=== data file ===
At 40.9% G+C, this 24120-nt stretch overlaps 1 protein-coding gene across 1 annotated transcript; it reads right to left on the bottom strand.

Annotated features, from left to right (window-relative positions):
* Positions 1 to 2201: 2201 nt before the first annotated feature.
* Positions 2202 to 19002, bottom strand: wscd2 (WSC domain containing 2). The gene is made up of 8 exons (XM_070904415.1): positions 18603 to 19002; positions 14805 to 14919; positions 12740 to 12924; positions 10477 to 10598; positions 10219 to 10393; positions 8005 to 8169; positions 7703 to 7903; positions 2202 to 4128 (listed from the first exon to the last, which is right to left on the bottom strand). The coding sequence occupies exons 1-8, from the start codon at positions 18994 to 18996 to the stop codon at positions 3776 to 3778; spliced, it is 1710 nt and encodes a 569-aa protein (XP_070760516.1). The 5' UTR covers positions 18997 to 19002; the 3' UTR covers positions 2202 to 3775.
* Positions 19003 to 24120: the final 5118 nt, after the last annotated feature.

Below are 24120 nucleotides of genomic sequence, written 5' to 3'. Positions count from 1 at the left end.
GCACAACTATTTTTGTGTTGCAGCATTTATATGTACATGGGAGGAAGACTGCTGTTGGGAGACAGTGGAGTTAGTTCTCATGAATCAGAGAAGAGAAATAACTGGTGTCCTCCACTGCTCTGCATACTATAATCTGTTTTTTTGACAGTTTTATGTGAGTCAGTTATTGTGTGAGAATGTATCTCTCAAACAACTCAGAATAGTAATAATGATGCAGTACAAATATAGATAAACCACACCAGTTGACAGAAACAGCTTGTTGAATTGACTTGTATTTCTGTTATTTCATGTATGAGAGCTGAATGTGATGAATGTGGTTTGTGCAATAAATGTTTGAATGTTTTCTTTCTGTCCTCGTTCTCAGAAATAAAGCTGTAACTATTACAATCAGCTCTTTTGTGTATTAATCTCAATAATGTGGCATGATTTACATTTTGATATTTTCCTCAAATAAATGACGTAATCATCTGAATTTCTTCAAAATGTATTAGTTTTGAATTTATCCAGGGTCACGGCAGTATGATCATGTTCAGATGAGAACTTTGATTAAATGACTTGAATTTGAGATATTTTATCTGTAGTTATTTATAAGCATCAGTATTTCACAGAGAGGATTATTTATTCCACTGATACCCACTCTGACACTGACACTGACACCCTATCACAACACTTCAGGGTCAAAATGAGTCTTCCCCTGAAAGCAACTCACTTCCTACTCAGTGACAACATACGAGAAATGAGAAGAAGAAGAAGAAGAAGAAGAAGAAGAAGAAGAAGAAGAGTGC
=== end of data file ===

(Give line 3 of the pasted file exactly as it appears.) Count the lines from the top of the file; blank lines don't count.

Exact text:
* Positions 1 to 2201: 2201 nt before the first annotated feature.